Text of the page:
Ever since this white-haired humorist launched his showbiz career in the late '60, his comedy style has drawn equally from sophisticated intellectualism and lowbrow clownery, and his humor has reached both the mainstream and the intelligentsia. His life as… (more)
Birth Name: Stephen Glenn Martin
Birth Place: Waco, TX
Birthday: August 14, 1945, Leo
Profession: Actor, Comedian, Author, Producer, Playwright, Screenwriter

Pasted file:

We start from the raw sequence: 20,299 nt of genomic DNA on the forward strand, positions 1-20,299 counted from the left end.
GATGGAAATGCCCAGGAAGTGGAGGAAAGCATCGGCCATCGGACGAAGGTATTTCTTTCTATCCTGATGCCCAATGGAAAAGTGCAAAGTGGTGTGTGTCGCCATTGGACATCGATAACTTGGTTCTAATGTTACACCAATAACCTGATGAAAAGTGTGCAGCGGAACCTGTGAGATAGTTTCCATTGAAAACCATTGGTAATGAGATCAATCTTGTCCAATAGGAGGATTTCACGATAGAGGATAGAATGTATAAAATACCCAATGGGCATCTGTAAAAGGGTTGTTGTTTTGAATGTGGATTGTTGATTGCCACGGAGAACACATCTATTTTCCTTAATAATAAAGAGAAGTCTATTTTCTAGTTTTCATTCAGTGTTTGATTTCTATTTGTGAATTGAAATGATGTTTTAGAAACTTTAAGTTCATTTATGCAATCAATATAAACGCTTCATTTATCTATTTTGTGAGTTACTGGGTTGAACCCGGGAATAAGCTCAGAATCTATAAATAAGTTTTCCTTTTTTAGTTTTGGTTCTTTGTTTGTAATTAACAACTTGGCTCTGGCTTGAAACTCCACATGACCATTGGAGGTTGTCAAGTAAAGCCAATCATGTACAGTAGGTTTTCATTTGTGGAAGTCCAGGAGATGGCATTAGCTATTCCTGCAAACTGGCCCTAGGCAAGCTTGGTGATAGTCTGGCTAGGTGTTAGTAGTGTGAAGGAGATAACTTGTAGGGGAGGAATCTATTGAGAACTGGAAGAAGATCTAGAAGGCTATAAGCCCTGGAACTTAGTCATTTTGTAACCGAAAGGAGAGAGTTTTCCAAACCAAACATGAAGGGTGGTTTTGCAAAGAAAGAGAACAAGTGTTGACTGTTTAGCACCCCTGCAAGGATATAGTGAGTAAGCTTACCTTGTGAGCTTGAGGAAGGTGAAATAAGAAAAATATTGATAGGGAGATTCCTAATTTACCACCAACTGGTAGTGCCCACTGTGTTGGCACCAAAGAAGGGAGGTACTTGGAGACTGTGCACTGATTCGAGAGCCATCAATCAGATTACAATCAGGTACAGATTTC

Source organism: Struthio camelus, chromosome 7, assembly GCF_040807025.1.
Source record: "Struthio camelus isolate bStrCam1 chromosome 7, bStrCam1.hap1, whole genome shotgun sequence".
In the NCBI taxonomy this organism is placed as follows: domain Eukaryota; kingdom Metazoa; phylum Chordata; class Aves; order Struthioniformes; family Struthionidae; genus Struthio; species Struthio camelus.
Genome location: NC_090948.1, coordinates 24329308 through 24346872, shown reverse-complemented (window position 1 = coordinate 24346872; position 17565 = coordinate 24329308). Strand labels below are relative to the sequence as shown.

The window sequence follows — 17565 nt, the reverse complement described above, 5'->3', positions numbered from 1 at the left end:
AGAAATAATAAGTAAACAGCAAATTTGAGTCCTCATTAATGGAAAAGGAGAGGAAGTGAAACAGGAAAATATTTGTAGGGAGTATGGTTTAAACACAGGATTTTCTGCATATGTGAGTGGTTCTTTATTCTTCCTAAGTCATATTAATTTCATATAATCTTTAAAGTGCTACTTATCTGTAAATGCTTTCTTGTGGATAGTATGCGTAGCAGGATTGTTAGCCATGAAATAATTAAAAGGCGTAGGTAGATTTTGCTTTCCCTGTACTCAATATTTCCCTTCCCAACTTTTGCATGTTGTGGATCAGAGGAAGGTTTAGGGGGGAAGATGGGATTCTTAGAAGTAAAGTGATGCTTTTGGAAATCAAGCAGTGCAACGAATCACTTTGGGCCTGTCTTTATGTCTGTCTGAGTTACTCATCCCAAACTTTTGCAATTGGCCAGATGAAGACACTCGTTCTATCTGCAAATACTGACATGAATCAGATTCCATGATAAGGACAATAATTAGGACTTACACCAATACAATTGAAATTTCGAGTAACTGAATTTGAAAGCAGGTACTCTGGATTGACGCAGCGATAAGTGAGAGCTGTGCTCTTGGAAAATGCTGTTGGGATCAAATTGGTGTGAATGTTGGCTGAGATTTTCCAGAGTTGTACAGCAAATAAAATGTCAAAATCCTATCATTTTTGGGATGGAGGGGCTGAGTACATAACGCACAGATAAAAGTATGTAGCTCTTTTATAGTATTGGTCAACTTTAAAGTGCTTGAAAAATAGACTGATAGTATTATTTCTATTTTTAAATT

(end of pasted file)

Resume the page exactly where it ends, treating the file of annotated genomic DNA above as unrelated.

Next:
Ever since this white-haired humorist launched his showbiz career in the late '60, his comedy style has drawn equally from sophisticated intellectualism and lowbrow clownery, and his humor has reached both the mainstream and the intelligentsia. His life as a comedian began in California's Disneyland, where he started out selling guidebooks and souvenirs before he moved on to demonstrating magic tricks and gags at a specialty shop. He began piecing together his comedy routines, learning how to juggle, perform jokes, and play the banjo, all elements that would become staples of his comedic repertoire. Though he started out as a philosophy student at college, he dropped out to pursue comedy fulltime. He picked up an Emmy for The Smothers Brothers Comedy Hour and later showcased his sketch and stand-up skills on multiple '70s series, notably The Tonight Show Starring Johnny Carson and Saturday Night Live. Although he was never an official SNL cast member, he frequently appeared on the late-night show, playing kooky characters like King Tut and one of two "wild and crazy" swinging Czech brothers opposite Dan Aykroyd. While his presence on TV grew and his fame widened, Martin released a succession of popular Grammy-winning comedy albums and toured the country, often filling stadiums. He stepped down from stand-up to pursue a movie career. In 1979, he headlined and cowrote the hilariously crass comedy The Jerk. Directed by friend Carl Reiner and costarring his then-girlfriend, Bernadette Peters, the hit film cast Martin as an oddly endearing dimwit who endures an extraordinary life of highs and lows. Never one to shy away from a risk, two years later he and Peters reteamed for the dark musical Pennies from Heaven, in which Martin bizarrely lip-synched to Depression-era recordings. The movie went bust, and he quickly returned to his roots, starring in three more Reiner-directed comedies, the last of which, 1984's All of Me, was a smash that proved he had what it took for the big screen. It also marked the first time he played an uptight yuppie, an archetype he would soon be called on to play again and again. A well-liked star if not always a big box-office draw, Martin had his hits (1987's Planes, Trains & Automobiles, 1989's Parenthood) and flops (1990's My Blue Heaven, 1992's Leap of Faith) but never lacked for work. He also began producing and penning many of his own vehicles, including 1987's Roxanne (his modern-day take on Cyrano de Bergerac), and the 1991 quirky romantic comedy L.A. Story, opposite his then-wife and former All of Me costar Victoria Tennant. In the '90s, writing became a focus for Martin. In addition to screenplays, he authored plays (Picasso at the Lapin Agile), witty essays for the New Yorker and novellas (Shopgirl, which was turned into a film in 2005). While his career turned literary, he still managed to find time for films, alternating between broader flicks (1999's Bowfinger) and family fare (1991's Father of the Bride, 2003's Cheaper by the Dozen, 2003's Bringing Down the House, 2006's Pink Panther). Preferring to keep busy, Martin has continued filling his schedule up recording and performing his music, writing, and acting. When not working, he spends time with his wife, writer Anne Stringfield, and pursues an avid interest in art collectio